He suspected you could work yourself some good in calming your mind by thinking forward to what great pleasure it would be to hold your grandchild on your knee. But to believe such an event might actually happen required deep faith in right order. How would you go about getting it when it was in such short supply?
— from Cold Mountain, by Charles Frazier
I feel like my life, relationship-wise, is a series of missed opportunities. After J and I broke up, as I’ve told you, we danced around each other a handful of times over the years, but for one reason or another, our timing was never quite right. I lost P, as you know, because when I could have been with him, I was too afraid, and when I finally wasn’t afraid anymore, it was too late. The Good Kisser told me it was timing, too – he didn’t want to be distracted from doing well in school – even if that turned out not to be true. The Dentist? I worked up the courage to ask him out, but he told me he’s seeing someone.
And now, this guy (he needs a name, but I suck at making them up) . . . he was single for SEVEN years before he met her, and they were only together on and off for about 6 months before we met. I couldn’t have met him when he was “off” with her? The universe couldn’t have kept him single for 6 more months after SEVEN years? You’ve got to be kidding me.
This kind of thing, the what-if of it all, makes me crazy. I think of myself as the kind of person who believes that things generally happen the way they’re meant to, but sometimes I wonder how that’s possible. I mean, what are the odds that you are right for the person who is right for you, that you actually manage to meet that person at some point, that you’re both single, both interested in each other at the same time – I mean, it seems like an astronomical impossibility, doesn’t it?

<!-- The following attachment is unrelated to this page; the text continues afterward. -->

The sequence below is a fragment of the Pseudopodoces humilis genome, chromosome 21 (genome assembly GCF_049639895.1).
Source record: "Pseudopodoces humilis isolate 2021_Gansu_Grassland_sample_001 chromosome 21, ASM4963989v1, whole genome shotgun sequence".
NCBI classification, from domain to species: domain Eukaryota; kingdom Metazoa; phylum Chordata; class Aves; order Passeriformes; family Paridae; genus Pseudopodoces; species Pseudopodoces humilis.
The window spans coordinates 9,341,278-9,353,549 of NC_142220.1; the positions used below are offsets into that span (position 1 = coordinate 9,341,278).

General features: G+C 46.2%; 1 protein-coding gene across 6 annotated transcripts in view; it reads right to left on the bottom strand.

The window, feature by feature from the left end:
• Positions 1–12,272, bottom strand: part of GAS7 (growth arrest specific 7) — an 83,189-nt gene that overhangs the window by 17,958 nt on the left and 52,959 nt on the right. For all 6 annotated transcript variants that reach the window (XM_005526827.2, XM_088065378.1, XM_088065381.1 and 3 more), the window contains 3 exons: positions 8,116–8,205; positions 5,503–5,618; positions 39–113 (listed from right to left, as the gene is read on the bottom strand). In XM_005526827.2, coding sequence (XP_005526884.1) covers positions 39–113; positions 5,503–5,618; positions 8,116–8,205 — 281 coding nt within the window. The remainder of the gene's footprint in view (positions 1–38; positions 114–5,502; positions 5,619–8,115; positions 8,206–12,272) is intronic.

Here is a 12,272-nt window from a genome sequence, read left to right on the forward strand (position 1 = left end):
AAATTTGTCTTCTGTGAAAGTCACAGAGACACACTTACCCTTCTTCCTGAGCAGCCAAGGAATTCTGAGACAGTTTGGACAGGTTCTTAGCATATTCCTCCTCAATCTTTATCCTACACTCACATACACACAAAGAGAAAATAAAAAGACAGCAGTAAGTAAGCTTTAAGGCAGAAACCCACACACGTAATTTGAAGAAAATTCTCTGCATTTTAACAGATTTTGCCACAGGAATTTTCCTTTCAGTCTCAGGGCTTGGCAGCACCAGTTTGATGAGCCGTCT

I suppose, though, that you can’t see how it’s all going to work out when you’re IN it, like I am now. Right now I feel like I lost something really big (and I’m not even going to listen to someone who says, “But you didn’t even have anything to lose,” because I did), something that had potential to be a good thing for me, even if it was complicated and difficult in the beginning. And because I’m not good at meeting people, the loss of the possibility of something more with someone I feel so connected to is that much larger and harder to take. I’m not the girl that can just walk away thinking, “Well, if he doesn’t want to be with me, it’s his loss; there are other fish in the sea.” I can’t. I have to let myself feel what I feel; there’s no way over it but through it for me.
But years from now, when things are different for me (please, god, let them end up different for me), I’ll probably be able to look back at this time in my life and realize that he was just Part 5.